It was a few of these grease-filled bottles that caused such a stir in 2009. The Peruvian police reported that they’d apprehended a group of men who had been trafficking human lard since the 1980’s. There was video footage of the trafficker’s lab, complete with stacks of  bones and a half-rotted man’s head. One of the men confessed to selling the bottles of fat–which tested positive as human–to the Italian Mafiosi for $15,000 a pop. The police said that this grease was to be used in European skin softener. The legendary Pishtaco had suddenly come terribly to life.

Fortunately, this particular incident turned out to be a hoax: there wasn’t really any fat sold to the Europeans (or at least, no one could find anyone who might have been buying it), and the numbers and locations of alleged victims and perpetrators didn’t add up. Unfortunately, the police were the ones perpetrating the hoax, and had done so to cover up a secret governmental death squad that killed 46 people over the span of two years. This was a horror of its own, and did little to quell Peruvians’ fears. People continued (and still continue) to see Pishtacos everywhere. They are the businessman with his briefcase; the fellow with headphones giving you the side-eye. Some say the Pishtacos are planning an onslaught; some even claim they plan to harvest hundreds of Peruvians to pay off the national debt.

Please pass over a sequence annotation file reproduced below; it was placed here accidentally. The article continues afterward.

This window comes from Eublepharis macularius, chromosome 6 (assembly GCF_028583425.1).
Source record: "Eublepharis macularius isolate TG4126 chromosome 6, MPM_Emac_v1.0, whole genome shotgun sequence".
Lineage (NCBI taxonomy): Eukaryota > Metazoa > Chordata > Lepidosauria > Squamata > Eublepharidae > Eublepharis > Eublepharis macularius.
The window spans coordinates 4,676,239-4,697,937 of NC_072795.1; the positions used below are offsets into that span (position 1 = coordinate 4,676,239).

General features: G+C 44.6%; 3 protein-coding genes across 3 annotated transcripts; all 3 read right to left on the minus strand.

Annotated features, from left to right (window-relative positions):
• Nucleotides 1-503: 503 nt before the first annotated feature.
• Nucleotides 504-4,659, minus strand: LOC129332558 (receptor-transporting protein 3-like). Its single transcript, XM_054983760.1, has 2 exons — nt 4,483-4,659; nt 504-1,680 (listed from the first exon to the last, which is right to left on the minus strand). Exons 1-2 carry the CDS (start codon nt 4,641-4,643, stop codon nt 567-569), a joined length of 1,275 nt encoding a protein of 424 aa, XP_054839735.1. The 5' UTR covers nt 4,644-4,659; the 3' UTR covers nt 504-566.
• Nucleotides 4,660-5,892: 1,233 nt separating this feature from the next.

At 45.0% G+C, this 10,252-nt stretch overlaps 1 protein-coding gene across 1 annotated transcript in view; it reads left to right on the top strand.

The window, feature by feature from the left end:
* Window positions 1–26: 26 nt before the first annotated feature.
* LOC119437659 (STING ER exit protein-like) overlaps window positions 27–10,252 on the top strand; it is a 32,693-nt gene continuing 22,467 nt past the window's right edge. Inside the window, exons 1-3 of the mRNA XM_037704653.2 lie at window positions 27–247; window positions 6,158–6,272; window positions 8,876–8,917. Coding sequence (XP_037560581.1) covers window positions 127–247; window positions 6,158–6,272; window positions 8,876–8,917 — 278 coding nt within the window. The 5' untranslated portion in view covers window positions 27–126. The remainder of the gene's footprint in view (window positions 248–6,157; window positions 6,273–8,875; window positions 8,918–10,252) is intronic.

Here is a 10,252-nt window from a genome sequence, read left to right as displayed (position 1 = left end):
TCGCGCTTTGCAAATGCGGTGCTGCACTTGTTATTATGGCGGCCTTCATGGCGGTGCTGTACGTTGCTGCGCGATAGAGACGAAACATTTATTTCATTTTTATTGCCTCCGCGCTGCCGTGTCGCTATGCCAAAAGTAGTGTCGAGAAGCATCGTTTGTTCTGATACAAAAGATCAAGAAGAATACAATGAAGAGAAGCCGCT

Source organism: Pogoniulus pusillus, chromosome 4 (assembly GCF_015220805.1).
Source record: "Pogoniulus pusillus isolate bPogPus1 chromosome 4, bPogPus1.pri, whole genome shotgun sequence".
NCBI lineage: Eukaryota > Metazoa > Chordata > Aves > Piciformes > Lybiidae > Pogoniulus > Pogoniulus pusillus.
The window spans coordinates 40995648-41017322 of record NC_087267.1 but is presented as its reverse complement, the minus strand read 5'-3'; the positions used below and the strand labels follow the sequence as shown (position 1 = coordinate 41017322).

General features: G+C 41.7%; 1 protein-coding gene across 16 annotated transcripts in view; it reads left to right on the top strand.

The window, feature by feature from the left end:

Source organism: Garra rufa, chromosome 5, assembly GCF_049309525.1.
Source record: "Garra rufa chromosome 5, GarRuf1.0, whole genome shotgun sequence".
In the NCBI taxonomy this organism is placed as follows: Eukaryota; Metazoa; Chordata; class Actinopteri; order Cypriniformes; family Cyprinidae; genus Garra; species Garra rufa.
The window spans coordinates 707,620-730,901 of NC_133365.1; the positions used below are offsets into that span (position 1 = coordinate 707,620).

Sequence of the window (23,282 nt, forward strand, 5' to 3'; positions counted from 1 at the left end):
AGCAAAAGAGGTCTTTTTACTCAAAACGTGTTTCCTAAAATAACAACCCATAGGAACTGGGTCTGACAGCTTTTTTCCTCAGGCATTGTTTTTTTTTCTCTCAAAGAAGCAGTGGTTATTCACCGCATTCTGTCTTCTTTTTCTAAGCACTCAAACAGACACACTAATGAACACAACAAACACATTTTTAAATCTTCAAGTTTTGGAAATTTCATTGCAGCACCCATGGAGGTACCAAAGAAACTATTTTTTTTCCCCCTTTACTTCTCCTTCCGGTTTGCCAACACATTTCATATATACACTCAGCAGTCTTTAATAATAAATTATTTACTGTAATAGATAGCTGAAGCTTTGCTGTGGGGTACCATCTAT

Though there hasn’t been any big news since the police scare, I doubt that the Pishtaco’s story is over. Even if human fat trafficking is a stretch, organ trafficking isn’t. What’s more, the perpetrators in 2009  never themselves claimed to be selling things to cosmetic companies–they were more in the line of Satanic candles, which is a little easier to imagine, so there might have be some truth in that tale. Between all this and the terrible historical context of the Andes, it’s no wonder people are jumpy.

Sometimes, the things that go bump in the night come uncomfortably close to reality.

 

Have you seen (or heard) any Pishtaco-type tales? Did you pronounce the word “fish taco” or “pistachio” in your head, and then giggle uncontrollably? Share your story in the comments below.

Blobs in the Deep: The North Carolina Sewage Monster

Warning: My beta reader has referred to the monster of this post as “okay, like, legit disgusting.” If you are eating or are easily disturbed, you might want to sit this one out.